Buy Idaho 

Good news for the little guy

In an increasingly hi-tech, global market, convenience has become the golden calf. Consumers expect year-round savings and availability, and independent businesses find themselves unable to compete with the "faster, bigger, cheaper" approach of corporate chains. One-stop shopping behemoths air commercials peppered with "hometown" images, implying that their shelves are stocked with local crops and products designed and produced around the corner. But Idaho's apples come from Washington, and the jungle of cheap plastic and textiles often grows from the soil of far-off lands like China, Taiwan and Indonesia. Sure, we have production plants and interests in these countries that provide "necessities" at extremely low costs, but there is a growing murmur among Americans that we need to bring jobs and economic stability home.

The issue is not cut and dry, and no one nation-not even the U.S.-can be self-sufficient in the modern world. There is too much interdependence established over too many years, but there are a few things regular people can do to make their own communities and economies stronger, thereby fortifying the same on a national scale.

It was with this ideal in mind that a handful of visionaries came together in 1986 to form Buy Idaho, "a non-profit, non-tax supported association of Idaho business, industry, agriculture, education and governmental entities, working together in business-to-business and business-to-consumer modes promoting Idaho products and services." Idaho's economy was in a discouraging slump at the time, and people like Butch Otter and Bruce Belcher began advocating a return to small town values, especially in the local business sector.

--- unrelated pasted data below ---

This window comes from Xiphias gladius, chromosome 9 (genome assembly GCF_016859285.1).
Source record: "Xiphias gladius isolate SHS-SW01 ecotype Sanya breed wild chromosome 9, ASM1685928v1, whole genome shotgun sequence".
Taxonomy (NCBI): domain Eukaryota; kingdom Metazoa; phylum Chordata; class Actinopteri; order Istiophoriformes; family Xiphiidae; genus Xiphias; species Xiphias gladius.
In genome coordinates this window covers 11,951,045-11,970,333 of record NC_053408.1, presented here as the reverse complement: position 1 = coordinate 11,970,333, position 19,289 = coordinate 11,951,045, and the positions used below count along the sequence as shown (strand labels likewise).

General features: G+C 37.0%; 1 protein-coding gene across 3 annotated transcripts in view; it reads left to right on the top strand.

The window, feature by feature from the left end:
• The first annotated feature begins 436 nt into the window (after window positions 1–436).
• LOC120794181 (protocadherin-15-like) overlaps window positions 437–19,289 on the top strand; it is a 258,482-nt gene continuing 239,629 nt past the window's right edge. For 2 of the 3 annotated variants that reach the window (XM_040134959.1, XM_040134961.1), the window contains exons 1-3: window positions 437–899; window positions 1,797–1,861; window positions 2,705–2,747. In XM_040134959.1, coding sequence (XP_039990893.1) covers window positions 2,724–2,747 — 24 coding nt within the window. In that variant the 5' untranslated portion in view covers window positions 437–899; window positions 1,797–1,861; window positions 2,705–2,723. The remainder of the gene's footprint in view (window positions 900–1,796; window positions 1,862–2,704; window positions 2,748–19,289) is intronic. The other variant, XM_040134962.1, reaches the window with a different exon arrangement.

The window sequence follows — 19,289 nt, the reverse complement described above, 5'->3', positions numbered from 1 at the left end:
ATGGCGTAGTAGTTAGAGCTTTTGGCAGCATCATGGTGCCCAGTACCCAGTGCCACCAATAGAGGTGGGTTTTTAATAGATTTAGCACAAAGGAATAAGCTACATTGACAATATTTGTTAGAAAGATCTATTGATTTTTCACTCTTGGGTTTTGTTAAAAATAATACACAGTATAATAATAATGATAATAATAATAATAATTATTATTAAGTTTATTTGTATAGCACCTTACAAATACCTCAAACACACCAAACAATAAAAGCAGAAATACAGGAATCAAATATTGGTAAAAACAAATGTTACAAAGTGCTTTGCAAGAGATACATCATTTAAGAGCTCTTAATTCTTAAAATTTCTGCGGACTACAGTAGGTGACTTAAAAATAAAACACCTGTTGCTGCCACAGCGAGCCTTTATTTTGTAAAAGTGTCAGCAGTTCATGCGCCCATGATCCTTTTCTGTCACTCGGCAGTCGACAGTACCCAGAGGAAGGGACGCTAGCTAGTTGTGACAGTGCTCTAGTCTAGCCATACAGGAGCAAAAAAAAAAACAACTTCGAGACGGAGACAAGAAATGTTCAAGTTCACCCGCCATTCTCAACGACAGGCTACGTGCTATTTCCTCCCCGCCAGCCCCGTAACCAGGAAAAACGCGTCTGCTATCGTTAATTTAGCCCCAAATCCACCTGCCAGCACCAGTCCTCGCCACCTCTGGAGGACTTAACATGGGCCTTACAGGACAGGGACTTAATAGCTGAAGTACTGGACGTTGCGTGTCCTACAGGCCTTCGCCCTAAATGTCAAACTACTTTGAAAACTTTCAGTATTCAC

"They realized the economy needed help and that people needed to start working with each other a lot more to make the state healthier," said Barbara Dorsey, Buy Idaho's membership services director since its inception. Dorsey was working with an ad agency when she was approached about becoming a part of Buy Idaho, and she was on board almost immediately. "It's a neat concept-teach people what we have in Idaho and buy from each other instead of leaving the state-it's just smart thinking," she said.

Nineteen years and nearly 1,000 members later, Buy Idaho's mission is still the same: To help member firms develop an increased volume of business inside and outside the state; to expand Idahoans' knowledge of the spectrum of services and products available in Idaho; and develop a business-to-business and business-to-government information network in order to bring them together to strengthen local economies and a statewide sense of unity and identity. The idea is simple, a kind of "you scratch my back, I'll scratch yours" system of loyalty and dedication to community. The problem is, consumers have gotten lazy, ignorant and even apathetic about where they shop.

"Think before you purchase. If you can't buy Idaho, buy U.S. Think about home first," Dorsey said. "It helps the economy and it makes sense. I think a lot of the country's problems would be solved if more people would start doing that."